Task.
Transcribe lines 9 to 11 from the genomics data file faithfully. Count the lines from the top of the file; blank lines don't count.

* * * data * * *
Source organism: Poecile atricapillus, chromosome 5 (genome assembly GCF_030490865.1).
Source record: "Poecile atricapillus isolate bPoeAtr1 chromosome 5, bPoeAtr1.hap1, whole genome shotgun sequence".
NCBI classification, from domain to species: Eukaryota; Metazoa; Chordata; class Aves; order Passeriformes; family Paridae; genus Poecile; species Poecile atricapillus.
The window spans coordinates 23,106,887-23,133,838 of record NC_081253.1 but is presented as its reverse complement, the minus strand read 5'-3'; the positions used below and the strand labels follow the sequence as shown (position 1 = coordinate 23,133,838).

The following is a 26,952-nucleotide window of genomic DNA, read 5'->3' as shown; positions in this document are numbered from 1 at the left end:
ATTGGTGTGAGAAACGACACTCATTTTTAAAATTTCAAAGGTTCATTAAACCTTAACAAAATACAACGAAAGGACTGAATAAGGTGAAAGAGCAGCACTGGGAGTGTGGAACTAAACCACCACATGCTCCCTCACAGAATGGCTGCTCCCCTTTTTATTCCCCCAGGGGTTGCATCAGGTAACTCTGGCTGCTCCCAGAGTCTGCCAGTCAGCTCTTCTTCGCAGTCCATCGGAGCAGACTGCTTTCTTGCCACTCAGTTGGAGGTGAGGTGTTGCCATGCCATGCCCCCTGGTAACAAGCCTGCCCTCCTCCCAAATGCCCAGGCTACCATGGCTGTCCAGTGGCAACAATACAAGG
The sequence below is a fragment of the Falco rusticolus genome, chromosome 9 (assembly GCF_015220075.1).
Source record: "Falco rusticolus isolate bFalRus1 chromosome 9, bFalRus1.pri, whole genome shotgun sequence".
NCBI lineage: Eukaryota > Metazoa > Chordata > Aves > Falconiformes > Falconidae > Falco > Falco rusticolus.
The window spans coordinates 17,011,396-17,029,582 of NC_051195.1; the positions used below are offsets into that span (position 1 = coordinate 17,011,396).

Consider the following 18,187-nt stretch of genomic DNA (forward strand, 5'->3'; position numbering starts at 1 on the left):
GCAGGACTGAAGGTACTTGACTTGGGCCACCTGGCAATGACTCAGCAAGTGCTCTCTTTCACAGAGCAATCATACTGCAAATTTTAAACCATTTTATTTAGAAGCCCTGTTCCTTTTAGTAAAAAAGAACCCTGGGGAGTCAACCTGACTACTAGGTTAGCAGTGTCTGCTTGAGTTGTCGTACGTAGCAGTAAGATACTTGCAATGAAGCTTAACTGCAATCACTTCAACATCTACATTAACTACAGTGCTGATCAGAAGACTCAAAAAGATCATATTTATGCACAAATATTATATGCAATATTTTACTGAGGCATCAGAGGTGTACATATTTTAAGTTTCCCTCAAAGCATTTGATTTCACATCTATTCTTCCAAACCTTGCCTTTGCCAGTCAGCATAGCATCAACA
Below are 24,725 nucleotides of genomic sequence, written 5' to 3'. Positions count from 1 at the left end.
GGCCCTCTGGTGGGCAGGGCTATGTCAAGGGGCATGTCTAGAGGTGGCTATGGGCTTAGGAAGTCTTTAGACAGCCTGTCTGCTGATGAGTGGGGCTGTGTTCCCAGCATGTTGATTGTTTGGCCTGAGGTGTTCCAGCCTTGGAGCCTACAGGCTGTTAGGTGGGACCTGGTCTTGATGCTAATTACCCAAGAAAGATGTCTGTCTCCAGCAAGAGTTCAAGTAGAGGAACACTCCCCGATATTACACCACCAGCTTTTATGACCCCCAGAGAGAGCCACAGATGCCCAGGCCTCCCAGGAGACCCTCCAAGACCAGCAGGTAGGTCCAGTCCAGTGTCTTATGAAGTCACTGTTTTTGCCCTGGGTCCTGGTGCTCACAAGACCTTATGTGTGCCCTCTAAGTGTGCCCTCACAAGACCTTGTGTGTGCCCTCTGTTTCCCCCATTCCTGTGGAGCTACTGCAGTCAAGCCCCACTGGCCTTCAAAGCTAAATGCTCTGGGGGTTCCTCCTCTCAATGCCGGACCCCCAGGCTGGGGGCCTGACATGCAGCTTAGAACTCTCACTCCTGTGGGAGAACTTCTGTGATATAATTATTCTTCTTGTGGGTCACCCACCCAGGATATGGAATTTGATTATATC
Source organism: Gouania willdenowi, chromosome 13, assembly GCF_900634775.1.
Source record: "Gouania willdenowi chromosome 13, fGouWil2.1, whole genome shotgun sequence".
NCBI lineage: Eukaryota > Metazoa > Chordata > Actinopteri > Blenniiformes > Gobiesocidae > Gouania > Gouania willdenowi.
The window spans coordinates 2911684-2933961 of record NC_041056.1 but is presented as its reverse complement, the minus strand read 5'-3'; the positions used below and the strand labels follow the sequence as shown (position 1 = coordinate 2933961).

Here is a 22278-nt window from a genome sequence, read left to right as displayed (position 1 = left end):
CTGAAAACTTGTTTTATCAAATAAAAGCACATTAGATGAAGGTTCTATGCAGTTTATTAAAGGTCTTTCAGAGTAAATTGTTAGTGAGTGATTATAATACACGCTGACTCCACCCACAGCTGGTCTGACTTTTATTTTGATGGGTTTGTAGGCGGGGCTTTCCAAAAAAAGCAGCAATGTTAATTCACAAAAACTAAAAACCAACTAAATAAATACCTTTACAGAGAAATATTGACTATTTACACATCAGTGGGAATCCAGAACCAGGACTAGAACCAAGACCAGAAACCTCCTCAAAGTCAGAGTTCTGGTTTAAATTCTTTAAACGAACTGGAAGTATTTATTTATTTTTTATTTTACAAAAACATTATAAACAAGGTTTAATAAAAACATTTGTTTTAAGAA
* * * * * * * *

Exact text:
NCBI lineage: Eukaryota > Metazoa > Chordata > Aves > Falconiformes > Falconidae > Falco > Falco rusticolus.
The window spans coordinates 17,011,396-17,029,582 of NC_051195.1; the positions used below are offsets into that span (position 1 = coordinate 17,011,396).

Consider the following 18,187-nt stretch of genomic DNA (forward strand, 5'->3'; position numbering starts at 1 on the left):